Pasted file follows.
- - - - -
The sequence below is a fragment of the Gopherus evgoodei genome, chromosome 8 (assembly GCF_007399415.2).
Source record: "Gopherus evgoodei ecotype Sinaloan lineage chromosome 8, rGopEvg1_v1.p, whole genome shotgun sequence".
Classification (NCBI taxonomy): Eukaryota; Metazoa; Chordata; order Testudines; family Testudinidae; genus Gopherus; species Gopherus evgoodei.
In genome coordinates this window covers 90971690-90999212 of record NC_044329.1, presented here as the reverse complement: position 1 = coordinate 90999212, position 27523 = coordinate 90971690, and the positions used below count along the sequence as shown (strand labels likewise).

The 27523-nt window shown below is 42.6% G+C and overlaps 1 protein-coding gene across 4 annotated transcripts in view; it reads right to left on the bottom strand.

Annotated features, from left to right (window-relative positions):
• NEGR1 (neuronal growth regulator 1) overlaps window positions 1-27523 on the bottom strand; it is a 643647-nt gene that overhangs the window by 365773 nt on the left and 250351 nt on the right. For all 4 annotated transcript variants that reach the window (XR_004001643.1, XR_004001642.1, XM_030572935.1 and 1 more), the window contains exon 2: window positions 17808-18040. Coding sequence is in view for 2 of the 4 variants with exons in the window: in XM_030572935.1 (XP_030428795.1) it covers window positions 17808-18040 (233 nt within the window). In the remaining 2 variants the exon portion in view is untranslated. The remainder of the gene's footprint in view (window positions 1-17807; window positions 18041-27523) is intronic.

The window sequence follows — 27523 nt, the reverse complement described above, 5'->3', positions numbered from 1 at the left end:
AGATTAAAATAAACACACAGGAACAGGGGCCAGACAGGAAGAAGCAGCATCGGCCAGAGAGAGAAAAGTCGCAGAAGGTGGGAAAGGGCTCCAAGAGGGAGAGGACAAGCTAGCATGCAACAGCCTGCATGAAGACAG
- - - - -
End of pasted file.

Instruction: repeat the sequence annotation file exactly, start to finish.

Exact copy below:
The sequence below is a fragment of the Gopherus evgoodei genome, chromosome 8 (assembly GCF_007399415.2).
Source record: "Gopherus evgoodei ecotype Sinaloan lineage chromosome 8, rGopEvg1_v1.p, whole genome shotgun sequence".
Classification (NCBI taxonomy): Eukaryota; Metazoa; Chordata; order Testudines; family Testudinidae; genus Gopherus; species Gopherus evgoodei.
In genome coordinates this window covers 90971690-90999212 of record NC_044329.1, presented here as the reverse complement: position 1 = coordinate 90999212, position 27523 = coordinate 90971690, and the positions used below count along the sequence as shown (strand labels likewise).

The 27523-nt window shown below is 42.6% G+C and overlaps 1 protein-coding gene across 4 annotated transcripts in view; it reads right to left on the bottom strand.

Annotated features, from left to right (window-relative positions):
• NEGR1 (neuronal growth regulator 1) overlaps window positions 1-27523 on the bottom strand; it is a 643647-nt gene that overhangs the window by 365773 nt on the left and 250351 nt on the right. For all 4 annotated transcript variants that reach the window (XR_004001643.1, XR_004001642.1, XM_030572935.1 and 1 more), the window contains exon 2: window positions 17808-18040. Coding sequence is in view for 2 of the 4 variants with exons in the window: in XM_030572935.1 (XP_030428795.1) it covers window positions 17808-18040 (233 nt within the window). In the remaining 2 variants the exon portion in view is untranslated. The remainder of the gene's footprint in view (window positions 1-17807; window positions 18041-27523) is intronic.

The window sequence follows — 27523 nt, the reverse complement described above, 5'->3', positions numbered from 1 at the left end:
AGATTAAAATAAACACACAGGAACAGGGGCCAGACAGGAAGAAGCAGCATCGGCCAGAGAGAGAAAAGTCGCAGAAGGTGGGAAAGGGCTCCAAGAGGGAGAGGACAAGCTAGCATGCAACAGCCTGCATGAAGACAG